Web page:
Tribune News Service
New Delhi, November 17
The Supreme Court on Wednesday refrained from passing any harsh directives on the worsening air pollution in the NCR and deferred the hearing on the issue to November 24 after the Centre said the condition would improve after Sunday.
A three-judge Bench led by Chief Justice of India NV Ramana, however, asked the authorities not to lower the guard. It asked the Centre and NCR states to implement in letter and spirit the decisions taken in the emergency meeting held by the Commission for Air Quality Management.
The Bench – which also included Justice DY Chandrachud and Justice Surya Kant – deferred the hearing to next Wednesday after Solicitor General Tushar Mehta urged it to postpone harsher steps as the Met Department had said the situation would improve after November 21. “Basically by November 21, nature will come to your rescue,” responded Justice Chandrachud.
Senior advocate Vikas Singh, representing petitioner Aditya Dubey, said if there were no directions, “Let them (states) ensure there is no stubble burning.”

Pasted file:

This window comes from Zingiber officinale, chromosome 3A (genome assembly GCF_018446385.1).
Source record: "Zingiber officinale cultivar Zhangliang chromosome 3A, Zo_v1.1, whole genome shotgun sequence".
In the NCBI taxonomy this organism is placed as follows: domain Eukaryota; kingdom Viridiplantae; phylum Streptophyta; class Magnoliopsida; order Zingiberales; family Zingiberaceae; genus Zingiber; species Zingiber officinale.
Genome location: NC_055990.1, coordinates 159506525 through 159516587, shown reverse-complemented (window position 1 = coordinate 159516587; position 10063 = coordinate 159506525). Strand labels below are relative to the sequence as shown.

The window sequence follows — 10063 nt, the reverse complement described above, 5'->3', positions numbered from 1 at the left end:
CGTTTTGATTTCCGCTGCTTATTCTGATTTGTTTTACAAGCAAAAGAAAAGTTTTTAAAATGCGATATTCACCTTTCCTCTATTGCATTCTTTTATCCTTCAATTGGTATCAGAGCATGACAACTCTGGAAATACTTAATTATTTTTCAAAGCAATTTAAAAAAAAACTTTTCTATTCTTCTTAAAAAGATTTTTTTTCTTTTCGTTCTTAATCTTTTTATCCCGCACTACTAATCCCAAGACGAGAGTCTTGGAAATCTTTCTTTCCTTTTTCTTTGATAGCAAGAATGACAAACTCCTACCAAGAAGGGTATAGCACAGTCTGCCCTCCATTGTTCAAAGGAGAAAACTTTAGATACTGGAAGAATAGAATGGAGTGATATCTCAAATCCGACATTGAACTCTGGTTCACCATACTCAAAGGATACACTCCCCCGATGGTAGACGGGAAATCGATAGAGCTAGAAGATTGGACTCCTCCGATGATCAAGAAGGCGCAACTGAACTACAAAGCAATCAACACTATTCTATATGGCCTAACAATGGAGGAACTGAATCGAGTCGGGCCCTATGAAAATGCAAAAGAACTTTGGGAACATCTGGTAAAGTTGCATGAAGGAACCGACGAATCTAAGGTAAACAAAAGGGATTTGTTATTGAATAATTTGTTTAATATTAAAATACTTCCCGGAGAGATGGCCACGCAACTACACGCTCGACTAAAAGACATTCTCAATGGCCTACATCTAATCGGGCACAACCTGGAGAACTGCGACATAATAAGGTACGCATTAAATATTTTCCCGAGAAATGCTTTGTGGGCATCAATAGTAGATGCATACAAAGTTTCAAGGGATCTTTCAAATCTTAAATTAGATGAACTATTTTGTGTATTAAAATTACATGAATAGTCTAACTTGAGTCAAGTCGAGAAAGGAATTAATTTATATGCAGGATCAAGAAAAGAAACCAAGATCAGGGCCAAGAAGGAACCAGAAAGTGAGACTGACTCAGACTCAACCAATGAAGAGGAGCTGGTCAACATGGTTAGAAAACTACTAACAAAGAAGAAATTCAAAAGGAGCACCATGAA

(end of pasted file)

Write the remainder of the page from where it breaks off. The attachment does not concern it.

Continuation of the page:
During the hearing that went on for almost two hours, the top court pulled up the bureaucracy for its “don’t take any step” attitude in dealing with any situation, including air pollution. “They do not want to take any decision. They want courts to pass orders and they are happy to implement it,” it said. “What I am observing as a Judge and before it as an AG is that bureaucracy has gone into inertia and they don’t want to do anything, like using sprinklers or water buckets, we have to say. This is the attitude of the executive,” the CJI said. “It is apathy and just apathy,” added Justice Chandrachud.
“There has to be some responsibility…not everything can be done through judicial order,” it noted.
“What we’re seeing is the plight of farmers. People sitting in Delhi in five, seven-star hotels criticise how they (farmers) contribute 4, 30 or 40% to pollution. Have you seen their (farmers’) earning per landholding?” it said.
The Bench said debates on TV channels was creating more pollution than anything else. “They don’t understand the issue and they say anything...They have their own agenda…We are here for a specific purpose. We want to bring down pollution from (AQI) 500 to a lower level,” it said.
In an affidavit filed in the top court, the Centre said instead of asking its employees in Delhi to work from home, the DoPT has advised them to go for carpooling.
The advocates representing Punjab, Haryana and Delhi informed the court about the steps being taken to tackle the problem.
Delhi AQI ‘very poor’
- At 375, AQI in Delhi was still ‘very poor’ on Wednesday
- Centre suspends working of five coal-fired power plants
- Delhi Govt bans entry of trucks with non-essentials
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